One day Dad decided his vision was not good enough for travelling safely when the sun was very bright. He asked me to show him how to use a white cane. After a five minute introduction to cane travel, he was on his own. Though his technique in those early days could best be called "poke and hope," it made getting around safer and more comfortable. Later he attended a veteran's rehabilitation centre where his technique was refined. But the positive spirit which made him willing to get out and travel was there from the beginning. He never sat around helplessly waiting for formal lessons.

Dad's responsibilities increased when my mother's health began to fail. He took over the cooking and much of the housework, and discovered that he had a talent for cooking--especially cooking for large groups. He was frequently asked to cook for dinners at his War Veteran's post. Often this meant preparing meals for two hundred people. Mom's illness became critical in 1992. The doctors diagnosed congestive heart failure, lung disease and cancer. After three months in a convalescent care centre, she came home and Dad cared for her until she died. The family helped a lot; hospice did wonderful work but the main responsibility was Dad's. At sixty-eight, he was the single widowed occupant of a four bedroom home located more than a mile from the nearest grocery store.

For more than a year, Dad depended on family and friends to drive him to church, to the store and to mosst other events. Then he sold the family home and moved into an apartment within walking distance of a store, a veteran's post and a good bus line. He explained the reason for his move to me, "I hate being dependent on other people all the time!" Sometimes Dad gets frustrated with his blindness but self-pity has never been his style. Besides, he's been preaching about the abilities of blind people for so long that he has no choice but to act independently. If he starts to say, "I can't do that because I'm blind," one of my brothers tells him, "You never let Sis get away with that." Sometimes, when he's faced with a particularly difficult challenge, Dad calls me and says "It's all your fault! You got me into this."

Dad was fortunate to have a second love in his life. He began seeing a woman who had been a close friend of the family for years. They were inseparable until last fall when she became ill and died. Once again Dad had to adjust to being on his own. This summer Dad achieved a lifelong dream. He travelled the Alaska Highway from Fairbanks to White Horse. It's true that he had to change his technique. Instead of driving the highway himself, he took a bus tour. Because of Barbara's death, he travelled alone to Alaska and met up with the tour in Fairbanks. When he needed help, he asked for it. When others needed help he gave it. He returned with great memories and stories to tell.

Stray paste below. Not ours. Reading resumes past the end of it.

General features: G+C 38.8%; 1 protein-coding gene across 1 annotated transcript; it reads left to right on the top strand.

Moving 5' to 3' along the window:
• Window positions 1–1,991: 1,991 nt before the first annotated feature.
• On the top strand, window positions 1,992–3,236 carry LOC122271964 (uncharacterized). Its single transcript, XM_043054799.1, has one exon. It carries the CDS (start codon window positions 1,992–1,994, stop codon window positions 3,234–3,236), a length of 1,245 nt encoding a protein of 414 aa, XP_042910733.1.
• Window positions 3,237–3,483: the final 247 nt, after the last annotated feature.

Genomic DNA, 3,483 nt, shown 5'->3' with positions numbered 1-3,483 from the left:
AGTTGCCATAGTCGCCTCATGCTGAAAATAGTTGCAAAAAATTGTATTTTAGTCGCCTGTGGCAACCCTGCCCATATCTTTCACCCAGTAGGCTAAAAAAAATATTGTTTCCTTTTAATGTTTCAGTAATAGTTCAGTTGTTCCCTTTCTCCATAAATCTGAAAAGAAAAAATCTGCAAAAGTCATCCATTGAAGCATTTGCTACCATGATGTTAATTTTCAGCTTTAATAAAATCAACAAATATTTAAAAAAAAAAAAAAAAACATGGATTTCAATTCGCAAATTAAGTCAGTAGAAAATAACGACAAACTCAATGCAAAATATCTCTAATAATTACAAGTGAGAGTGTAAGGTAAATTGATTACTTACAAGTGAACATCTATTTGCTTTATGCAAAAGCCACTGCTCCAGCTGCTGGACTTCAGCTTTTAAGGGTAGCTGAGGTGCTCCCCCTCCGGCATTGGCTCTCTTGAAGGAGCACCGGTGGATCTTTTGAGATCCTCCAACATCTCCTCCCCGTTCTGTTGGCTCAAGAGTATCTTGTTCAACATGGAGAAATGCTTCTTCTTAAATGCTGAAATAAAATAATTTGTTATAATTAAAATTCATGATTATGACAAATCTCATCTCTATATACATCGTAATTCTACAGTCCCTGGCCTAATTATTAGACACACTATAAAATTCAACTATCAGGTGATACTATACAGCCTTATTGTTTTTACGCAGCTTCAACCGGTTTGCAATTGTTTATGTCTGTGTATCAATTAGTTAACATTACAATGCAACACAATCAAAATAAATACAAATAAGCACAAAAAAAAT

Dad is seventy-five now and his health is far from perfect. I phoned last week to see how he was doing. The social calendar he recited left me dizzy. I told Dad I wanted to write about him because so many people think going blind as a senior means being doomed to a bleak life. I thought his story might encourage someone else. He told me to go ahead and he'd correct me if I got it wrong. "You forgot to say that I'm not doing woodworking any more now that your brother's moved and I don't have a convenient place to keep my tools. Other than that, you've got the details right. You've always been the one who likes to write. Maybe I'll write a little bit of the family history when I get back from the rehabilitation centre. Oh, by the way, did I tell you I'm going there to learn the computer?"

Editor's final word: I'm a forty-six-year-old woman who doesn't "do Windows." Perhaps the old saying will get turned on its head, and "an old dog" will teach me "new tricks."